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Health & Safety


Health & Safety

Winter Slips & Falls

An Often Overlooked Hazard

by Elizabeth Diesel, Midwest Builders' Casualty

Winter can present multiple challenges for your business. Poor weather conditions can create problems with production and employee safety. With all of the challenges winter presents employers and employees often overlook the most obvious of hazards – slips and falls due to ice and snow. This past winter was especially difficult and the result was a record number of slip and fall injuries due to ice and snow. While many people might believe that slips and falls are not serious accidents, they are in fact the second leading cause of injury behind automobile accidents. These highly preventable slip and fall accidents caused serious injuries with medical expense and lost wages totaling over a half million dollars. It is important to note that these injuries were not just limited to field employees, as both office and shop personnel were impacted. Companies often forget the exposures that shop and office personnel have associated with their daily activities.

Use the below suggestions to help keep yourself and your employees safe this winter.

Office and Jobsite:

  • Keep adequate supplies of snow and ice removal tools in accessible areas.
  • Shovel and apply ice melt as necessary to keep walking areas clean and dry.
  • Watch for areas where ice tends to accumulate and promptly apply ice melt to prevent buildup.
  • Provide good lighting and clear pathways into the office and shop areas from the parking lot.
  • Clearly identify steps, ramps and elevation changes that might not be visible in snowy conditions.
  • Consider contracting with a snow removal company to keep your parking lot and yard areas clear of snow and ice.
    -- If you have your own employees do this work make sure that they are properly protected from potential slip and fall exposures – proper shoes, equipment, training.
  • Place appropriate anti-slip mats or material on floors in areas where employees are entering your offices or shop.

Safety Program:

  • Set standards for the condition of your parking lot and pathways that include appropriate footwear and gear required in addition to the procedures for clearing the pathways and parking lot.
  • Define employee roles in preventing slips and falls due to winter weather conditions in addition to determining who is responsible for clearing the parking lot and pathways and ensuring that they are adequately trained to safely perform the required functions.
  • Communicate your program and requirements to all of your employees.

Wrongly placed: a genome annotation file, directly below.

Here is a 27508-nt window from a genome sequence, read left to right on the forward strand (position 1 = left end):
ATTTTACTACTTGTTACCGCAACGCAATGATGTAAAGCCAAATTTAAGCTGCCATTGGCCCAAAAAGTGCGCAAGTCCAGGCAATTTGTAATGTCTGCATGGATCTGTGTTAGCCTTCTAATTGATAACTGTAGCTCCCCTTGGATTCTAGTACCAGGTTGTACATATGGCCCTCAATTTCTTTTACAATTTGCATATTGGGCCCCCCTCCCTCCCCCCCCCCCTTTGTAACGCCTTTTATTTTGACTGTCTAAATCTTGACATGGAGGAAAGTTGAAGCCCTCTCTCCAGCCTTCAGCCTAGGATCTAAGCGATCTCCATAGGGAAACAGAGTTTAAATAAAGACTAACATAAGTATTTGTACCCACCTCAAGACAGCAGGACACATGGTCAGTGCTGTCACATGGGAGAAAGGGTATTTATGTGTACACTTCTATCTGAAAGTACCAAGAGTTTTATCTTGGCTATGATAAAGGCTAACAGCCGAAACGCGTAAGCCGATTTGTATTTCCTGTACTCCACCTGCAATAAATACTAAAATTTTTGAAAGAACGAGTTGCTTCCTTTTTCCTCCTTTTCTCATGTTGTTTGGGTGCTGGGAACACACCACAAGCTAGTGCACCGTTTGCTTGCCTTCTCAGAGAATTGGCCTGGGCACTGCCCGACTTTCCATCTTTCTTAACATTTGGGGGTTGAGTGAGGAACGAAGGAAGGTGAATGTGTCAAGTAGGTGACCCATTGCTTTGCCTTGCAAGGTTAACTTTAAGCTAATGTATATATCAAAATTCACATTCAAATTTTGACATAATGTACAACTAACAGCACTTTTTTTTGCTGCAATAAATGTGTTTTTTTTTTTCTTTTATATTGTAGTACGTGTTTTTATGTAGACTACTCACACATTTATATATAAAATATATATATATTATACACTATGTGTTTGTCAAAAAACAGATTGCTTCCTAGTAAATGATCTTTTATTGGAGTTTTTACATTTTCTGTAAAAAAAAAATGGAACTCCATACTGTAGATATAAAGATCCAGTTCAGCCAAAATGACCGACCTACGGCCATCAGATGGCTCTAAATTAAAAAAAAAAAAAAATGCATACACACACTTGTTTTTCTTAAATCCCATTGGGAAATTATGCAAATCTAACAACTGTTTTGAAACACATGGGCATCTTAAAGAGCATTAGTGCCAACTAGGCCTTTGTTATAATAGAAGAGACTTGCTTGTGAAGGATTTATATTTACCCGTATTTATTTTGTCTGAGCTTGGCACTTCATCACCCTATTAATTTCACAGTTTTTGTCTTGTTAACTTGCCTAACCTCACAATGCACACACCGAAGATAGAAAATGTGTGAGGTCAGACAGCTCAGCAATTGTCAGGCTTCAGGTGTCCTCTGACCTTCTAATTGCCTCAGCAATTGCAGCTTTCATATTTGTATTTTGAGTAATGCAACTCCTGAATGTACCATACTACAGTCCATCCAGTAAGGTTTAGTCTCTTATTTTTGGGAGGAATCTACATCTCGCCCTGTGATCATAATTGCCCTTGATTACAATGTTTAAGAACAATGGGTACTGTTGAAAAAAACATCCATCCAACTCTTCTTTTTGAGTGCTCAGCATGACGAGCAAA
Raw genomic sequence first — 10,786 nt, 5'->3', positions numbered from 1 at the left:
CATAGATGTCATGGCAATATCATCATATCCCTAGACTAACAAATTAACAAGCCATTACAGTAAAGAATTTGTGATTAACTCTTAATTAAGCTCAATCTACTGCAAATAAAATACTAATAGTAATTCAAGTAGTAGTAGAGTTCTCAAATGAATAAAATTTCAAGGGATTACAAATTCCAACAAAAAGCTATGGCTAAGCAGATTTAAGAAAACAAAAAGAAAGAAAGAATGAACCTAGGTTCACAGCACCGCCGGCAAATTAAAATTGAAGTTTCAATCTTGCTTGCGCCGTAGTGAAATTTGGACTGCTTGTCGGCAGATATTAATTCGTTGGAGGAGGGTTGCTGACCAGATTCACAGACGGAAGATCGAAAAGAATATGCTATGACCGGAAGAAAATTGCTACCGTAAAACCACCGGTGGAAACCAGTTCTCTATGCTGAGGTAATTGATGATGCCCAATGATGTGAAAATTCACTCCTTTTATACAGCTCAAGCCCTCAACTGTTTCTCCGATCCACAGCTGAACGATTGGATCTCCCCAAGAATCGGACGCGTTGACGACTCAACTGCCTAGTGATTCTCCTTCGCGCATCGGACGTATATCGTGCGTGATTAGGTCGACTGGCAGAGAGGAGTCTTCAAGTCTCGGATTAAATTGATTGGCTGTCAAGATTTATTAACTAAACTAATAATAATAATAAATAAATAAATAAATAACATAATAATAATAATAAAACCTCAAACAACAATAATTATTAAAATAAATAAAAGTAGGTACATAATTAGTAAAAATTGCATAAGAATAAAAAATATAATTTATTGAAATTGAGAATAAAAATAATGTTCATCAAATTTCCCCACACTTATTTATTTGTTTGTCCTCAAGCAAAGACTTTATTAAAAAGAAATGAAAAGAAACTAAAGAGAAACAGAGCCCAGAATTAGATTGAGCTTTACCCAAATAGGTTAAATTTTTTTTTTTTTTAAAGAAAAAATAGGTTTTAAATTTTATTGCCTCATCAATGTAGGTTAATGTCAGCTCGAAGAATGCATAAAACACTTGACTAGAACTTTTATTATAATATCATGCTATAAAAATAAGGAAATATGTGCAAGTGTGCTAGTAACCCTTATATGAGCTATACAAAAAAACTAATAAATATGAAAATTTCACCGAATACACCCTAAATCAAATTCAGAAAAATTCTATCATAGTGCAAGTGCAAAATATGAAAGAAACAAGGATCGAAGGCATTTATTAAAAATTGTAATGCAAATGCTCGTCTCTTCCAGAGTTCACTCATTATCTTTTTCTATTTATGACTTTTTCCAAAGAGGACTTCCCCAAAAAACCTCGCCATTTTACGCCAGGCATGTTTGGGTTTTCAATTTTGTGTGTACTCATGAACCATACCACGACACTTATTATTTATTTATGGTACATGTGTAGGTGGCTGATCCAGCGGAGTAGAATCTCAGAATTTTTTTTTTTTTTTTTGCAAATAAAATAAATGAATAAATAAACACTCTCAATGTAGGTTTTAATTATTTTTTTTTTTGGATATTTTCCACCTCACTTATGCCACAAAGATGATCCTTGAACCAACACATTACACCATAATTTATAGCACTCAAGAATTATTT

Personal Safety Tips:

  • Test for potentially slick areas with your foot before proceeding.
  • Concentrate on the path ahead -- take your time and proceed slowly.
  • Wear appropriate footwear -- wear shoes or boots with rough (waffled, ridged or heavily textured) soles to work and change into dress shoes if you must wear them. The inconvenience of changing shoes is insignificant compared to the inconvenience due to a serious fall related injury.
  • Use handrails when available – a secure handhold can help prevent a fall if you should slip.
  • When walking on ice or snow-covered walkways, take short steps and walk at a slower pace.
  • Bending your knees and taking slow short steps increases traction.
  • Check to be sure entrances and stairs are clear of snow and slush -- tracked in snow and slush often cause slips and falls.
  • Beware of changes in walking surfaces that may be hidden due to snow.
  • Always clean your shoes when you go inside.
  • Cleared streets and sidewalks should still be approached with caution. Look out for "black ice" as it often shows up early in the morning or in shaded areas.
  • Try to keep both arms free for balance and avoid carrying heavy items.
  • Use special care when entering and exiting vehicles – use the vehicle for support.

If You Slip:

  • Be prepared to fall and try to avoid using your arms to break your fall. If you fall backward, make a conscious effort to tuck your chin so your head doesn't strike the ground.
  • Try to roll with the fall if you begin to fall forward.
  • Try to sit down if you begin to fall backward. When a falling person relaxes, an injury is less severe than when he/she tenses. Fighting a fall on ice can cause twisting or bending injuries which may be worse than the bump the fall would have produced.